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Joe Spano

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ENTERTAINMENT
August 19, 1989 | MARK I. PINSKY
Joe Spano, best known as Lt. Henry Goldblum of "Hill Street Blues," will lead the cast of Alan Ayckbourn's "A Chorus of Disapproval," the opening production of South Coast Repertory's 1989-90 season. The British comedy, to be directed by SCR's Producing Artistic Director David Emmes, will run on the SCR Mainstage from Sept. 8 to Oct. 12, with discount-priced preview performances beginning Sept. 1.
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ENTERTAINMENT
February 4, 2009 | David Ng
The growling "Hey!" that Martha uses to summon her husband, George, in the Rubicon Theatre Company's production of "Who's Afraid of Virginia Woolf?" is a guttural noise choked with savagery and a thick smoker's phlegm. An emasculating sound if ever one existed, her bark is the recurring audio motif of this rousing revival, which brings an invigorating if sometimes strained animalism to Edward Albee's classic vivisection of WASP marriage. Joe Spano and Karyl Lynn Burns play the unhappily wed academic couple who spend one very long night (and part of the next morning)
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ENTERTAINMENT
February 20, 1989 | ROBERT KOEHLER
Joe Spano was recalling how the current Gnu Theatre production of David Mamet's "American Buffalo," in which he plays a nearly witless street tough named Teach, was directly related to a Mamet-written episode of "Hill Street Blues" (he played Lt. Henry Goldblume in the seven-year series). It was a story of the hazards of the stage trade. "David's 'Hill Street' script was the best one in seven years for me," he began. "It was my largest part, my most emotionally wide-ranging episode.
ENTERTAINMENT
January 28, 1992 | MARK CHALON SMITH, SPECIAL TO THE TIMES
Joe Spano understands the importance of mentors. The Emmy Award-winning actor has had several during a career in which he's been both obscure and renowned. "I've had a number of people that have helped and given me advice, from my college days on up," said Spano, who's probably best known as the sensitive, forever-troubled Lt. Henry Goldblume on "Hill Street Blues." "There was the encouragement I received while at (UC) Berkeley (studying drama) and then the more practical stuff.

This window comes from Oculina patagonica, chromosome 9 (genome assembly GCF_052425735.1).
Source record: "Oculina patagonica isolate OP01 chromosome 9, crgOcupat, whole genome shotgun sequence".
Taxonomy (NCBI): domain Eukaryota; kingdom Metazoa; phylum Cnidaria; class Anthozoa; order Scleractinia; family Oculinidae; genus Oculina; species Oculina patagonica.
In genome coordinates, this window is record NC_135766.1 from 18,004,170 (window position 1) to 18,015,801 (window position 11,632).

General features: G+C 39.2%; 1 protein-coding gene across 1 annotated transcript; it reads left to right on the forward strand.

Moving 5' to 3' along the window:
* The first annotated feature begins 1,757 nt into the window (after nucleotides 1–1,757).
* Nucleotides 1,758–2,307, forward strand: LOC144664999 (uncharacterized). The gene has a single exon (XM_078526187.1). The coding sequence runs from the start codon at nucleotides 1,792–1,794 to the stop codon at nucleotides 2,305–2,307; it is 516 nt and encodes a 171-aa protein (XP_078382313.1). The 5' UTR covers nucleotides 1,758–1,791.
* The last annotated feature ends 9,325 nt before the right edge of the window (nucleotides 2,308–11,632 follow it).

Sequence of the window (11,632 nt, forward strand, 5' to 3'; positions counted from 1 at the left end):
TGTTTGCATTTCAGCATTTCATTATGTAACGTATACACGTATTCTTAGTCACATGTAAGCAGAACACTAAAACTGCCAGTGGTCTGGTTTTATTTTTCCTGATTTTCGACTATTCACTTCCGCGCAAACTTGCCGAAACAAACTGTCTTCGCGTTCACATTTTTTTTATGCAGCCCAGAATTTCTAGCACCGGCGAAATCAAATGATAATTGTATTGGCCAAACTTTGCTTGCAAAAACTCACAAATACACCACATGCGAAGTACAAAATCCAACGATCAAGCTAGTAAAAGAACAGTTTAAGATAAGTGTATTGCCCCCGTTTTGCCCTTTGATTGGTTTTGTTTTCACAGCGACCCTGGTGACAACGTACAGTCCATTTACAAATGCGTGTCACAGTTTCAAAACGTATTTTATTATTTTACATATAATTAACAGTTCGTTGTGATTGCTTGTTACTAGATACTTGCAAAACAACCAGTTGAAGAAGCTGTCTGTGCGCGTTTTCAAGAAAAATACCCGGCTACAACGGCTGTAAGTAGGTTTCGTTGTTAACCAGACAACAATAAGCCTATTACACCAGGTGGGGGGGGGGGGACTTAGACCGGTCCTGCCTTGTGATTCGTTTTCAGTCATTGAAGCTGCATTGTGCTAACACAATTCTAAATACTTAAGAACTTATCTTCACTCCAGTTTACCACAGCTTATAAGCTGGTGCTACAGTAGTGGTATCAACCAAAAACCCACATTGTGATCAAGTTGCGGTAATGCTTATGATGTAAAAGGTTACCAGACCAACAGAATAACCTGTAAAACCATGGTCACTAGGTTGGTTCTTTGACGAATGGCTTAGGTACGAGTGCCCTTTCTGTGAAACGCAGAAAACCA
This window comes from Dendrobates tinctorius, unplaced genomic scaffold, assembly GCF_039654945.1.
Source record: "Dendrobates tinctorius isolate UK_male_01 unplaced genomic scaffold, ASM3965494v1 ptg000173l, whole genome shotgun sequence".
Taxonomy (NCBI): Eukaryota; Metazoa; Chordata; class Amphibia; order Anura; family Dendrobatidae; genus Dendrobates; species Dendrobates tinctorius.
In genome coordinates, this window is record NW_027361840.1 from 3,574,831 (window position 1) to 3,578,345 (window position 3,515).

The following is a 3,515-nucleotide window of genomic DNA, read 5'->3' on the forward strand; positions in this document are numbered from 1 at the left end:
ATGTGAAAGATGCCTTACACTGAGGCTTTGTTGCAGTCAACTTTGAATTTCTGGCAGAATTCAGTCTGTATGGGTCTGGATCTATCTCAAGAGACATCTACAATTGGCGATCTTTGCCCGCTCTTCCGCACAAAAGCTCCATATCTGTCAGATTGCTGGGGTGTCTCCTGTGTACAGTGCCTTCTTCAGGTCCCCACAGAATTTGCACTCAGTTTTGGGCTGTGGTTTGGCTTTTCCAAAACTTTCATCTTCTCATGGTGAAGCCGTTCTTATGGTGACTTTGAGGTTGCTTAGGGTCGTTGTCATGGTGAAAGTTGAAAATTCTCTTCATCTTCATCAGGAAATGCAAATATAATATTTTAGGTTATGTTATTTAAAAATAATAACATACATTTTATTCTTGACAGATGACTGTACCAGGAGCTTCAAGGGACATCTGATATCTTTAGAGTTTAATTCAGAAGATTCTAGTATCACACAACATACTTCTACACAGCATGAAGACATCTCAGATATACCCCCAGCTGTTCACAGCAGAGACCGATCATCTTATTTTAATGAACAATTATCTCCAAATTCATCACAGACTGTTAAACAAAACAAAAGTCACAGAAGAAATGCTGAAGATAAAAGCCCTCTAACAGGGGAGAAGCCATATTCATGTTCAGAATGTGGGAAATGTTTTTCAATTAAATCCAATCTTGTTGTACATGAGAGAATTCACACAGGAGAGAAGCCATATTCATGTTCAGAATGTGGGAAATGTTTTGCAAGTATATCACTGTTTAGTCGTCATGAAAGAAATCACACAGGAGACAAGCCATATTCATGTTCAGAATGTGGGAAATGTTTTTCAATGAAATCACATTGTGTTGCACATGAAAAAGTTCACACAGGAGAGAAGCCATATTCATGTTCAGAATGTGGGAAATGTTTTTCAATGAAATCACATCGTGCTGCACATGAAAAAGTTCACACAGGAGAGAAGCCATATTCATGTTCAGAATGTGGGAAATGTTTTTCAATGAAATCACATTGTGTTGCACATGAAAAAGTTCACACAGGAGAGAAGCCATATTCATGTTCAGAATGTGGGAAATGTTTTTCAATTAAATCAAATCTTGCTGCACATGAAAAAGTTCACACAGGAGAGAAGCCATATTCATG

ENTERTAINMENT
January 28, 1992 | MARK CHALON SMITH, SPECIAL TO THE TIMES
Joe Spano understands the importance of mentors. The Emmy Award-winning actor has had several during a career in which he's been both obscure and renowned. "I've had a number of people that have helped and given me advice, from my college days on up," said Spano, who's probably best known as the sensitive, forever-troubled Lt. Henry Goldblume on "Hill Street Blues." "There was the encouragement I received while at (UC) Berkeley (studying drama) and then the more practical stuff.
ENTERTAINMENT
February 4, 2009 | David Ng
The growling "Hey!" that Martha uses to summon her husband, George, in the Rubicon Theatre Company's production of "Who's Afraid of Virginia Woolf?" is a guttural noise choked with savagery and a thick smoker's phlegm. An emasculating sound if ever one existed, her bark is the recurring audio motif of this rousing revival, which brings an invigorating if sometimes strained animalism to Edward Albee's classic vivisection of WASP marriage. Joe Spano and Karyl Lynn Burns play the unhappily wed academic couple who spend one very long night (and part of the next morning)